How much does Medicare really cost?
Medicare is not free health care. Even when you have Medicare coverage, you still might have to spend significant amounts of money on deductibles, coinsurance and copays. Learn more about Medicare costs Opens in new window.
When you consider how complex and costly health care can become for seniors during the late stages of life, it might make sense to purchase Medigap coverage to help protect you and your family from those potentially big bills.
What is Medigap and what does it cover?
If you want to learn more about Medigap, start with the Medicare.gov website. It offers a Medigap plans comparison chart Opens in new window to show which costs they cover.
There are a total of 10 different Medigap plans with different levels of coverage. If you're newly eligible for Medicare as of Jan. 1, 2020, or later, two of the Medigap plans (Plans C and F) are no longer available.
In general, all Medigap plans cover:
- Medicare Part A coinsurance and extra hospital costs (up to an additional 365 days of hospital care after Medicare benefits are used up).
- Medicare Part B coinsurance or copayments.
- Blood transfusions (first three pints of blood).
- Medicare Part A coinsurance/copayment for hospice care.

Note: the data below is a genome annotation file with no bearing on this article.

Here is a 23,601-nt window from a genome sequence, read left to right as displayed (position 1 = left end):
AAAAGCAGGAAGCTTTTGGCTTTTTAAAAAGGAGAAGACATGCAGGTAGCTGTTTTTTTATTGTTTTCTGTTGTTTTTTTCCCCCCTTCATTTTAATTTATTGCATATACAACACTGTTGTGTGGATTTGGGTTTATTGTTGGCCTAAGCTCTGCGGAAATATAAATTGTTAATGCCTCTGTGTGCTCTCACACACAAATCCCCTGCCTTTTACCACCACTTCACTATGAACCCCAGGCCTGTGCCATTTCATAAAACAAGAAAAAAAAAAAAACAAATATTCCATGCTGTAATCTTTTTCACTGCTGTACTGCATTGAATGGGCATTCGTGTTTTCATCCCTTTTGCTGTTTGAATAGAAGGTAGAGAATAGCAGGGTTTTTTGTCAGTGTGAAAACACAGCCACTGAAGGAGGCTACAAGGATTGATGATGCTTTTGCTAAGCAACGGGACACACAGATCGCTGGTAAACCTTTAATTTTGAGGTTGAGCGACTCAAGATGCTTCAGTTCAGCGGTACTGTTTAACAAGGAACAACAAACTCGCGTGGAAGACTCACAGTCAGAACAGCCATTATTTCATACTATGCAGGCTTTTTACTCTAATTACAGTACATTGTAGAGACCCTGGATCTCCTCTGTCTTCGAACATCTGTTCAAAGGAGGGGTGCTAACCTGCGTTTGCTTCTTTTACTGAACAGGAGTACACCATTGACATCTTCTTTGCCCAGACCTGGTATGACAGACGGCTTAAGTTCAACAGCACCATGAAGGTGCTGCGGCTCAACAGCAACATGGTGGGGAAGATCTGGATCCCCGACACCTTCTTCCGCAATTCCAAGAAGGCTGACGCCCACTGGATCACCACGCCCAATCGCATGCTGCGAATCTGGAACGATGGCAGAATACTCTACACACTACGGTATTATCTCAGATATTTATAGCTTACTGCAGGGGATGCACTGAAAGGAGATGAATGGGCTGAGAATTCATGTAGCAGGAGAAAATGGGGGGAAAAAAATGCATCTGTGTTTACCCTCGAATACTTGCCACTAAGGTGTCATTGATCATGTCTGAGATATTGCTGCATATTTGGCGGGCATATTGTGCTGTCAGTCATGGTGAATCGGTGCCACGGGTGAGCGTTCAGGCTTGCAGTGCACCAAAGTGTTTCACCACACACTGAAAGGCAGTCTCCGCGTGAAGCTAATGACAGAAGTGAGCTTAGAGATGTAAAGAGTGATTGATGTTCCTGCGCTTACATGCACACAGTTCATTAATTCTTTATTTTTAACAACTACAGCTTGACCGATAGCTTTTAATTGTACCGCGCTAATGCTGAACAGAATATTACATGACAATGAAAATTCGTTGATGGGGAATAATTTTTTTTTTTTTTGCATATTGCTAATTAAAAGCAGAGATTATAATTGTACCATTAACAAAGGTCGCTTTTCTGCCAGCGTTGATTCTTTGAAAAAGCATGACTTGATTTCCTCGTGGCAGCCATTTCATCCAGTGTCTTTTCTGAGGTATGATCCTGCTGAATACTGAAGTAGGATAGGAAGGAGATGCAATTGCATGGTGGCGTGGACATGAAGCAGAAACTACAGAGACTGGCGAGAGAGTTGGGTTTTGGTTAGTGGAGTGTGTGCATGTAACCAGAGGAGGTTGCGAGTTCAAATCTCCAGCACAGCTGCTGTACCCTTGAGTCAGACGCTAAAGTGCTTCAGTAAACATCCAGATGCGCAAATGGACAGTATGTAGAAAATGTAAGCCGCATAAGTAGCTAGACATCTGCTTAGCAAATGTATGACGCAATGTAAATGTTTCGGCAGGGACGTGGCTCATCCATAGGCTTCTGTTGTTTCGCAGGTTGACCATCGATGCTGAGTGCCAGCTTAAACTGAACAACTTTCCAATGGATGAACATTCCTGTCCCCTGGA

Some Medigap plans (K and L) won't cover 100% of these costs. Others may not cover skilled nursing facility care coinsurance "excess charges" from doctor visits or emergency medical care during foreign travel.
Read the details and understand your options before choosing a Medigap plan. Some plans might offer lower premiums but won't cover all of your possible costs at the same level as others.
Finding a Medigap policy
To more fully understand the range of options, benefits and prices of Medigap plans, use the Medicare.gov tool Opens in new window and enter your ZIP code. Medigap plans are different depending on where you live. Some states (Massachusetts, Minnesota and Wisconsin) also have their own different Medigap plans with benefits that are required by that state.
The tool is the best way to clearly see the options available in your state, understand the price range and find an insurance company that offers the plan.
Don't wait to buy Medigap coverage
If you want to buy a Medigap policy, you need to act quickly. The best time to buy is when you turn 65, during your six-month Medigap open enrollment period. If you don't buy Medigap during this time frame, you might not be able to buy it in the future. If you buy a policy later, you might need to pay a higher premium or have exclusions for certain preexisting health conditions.
Medigap plans should be part of your overall financial planning when getting ready to retire or enroll in Medicare. These plans can be complicated, and not every plan offers the same levels of coverage. But if you're willing to do the research and able to spend a bit more money for Medigap premiums, these plans can potentially help protect you and your loved ones from the extra costs of health care for the rest of your life.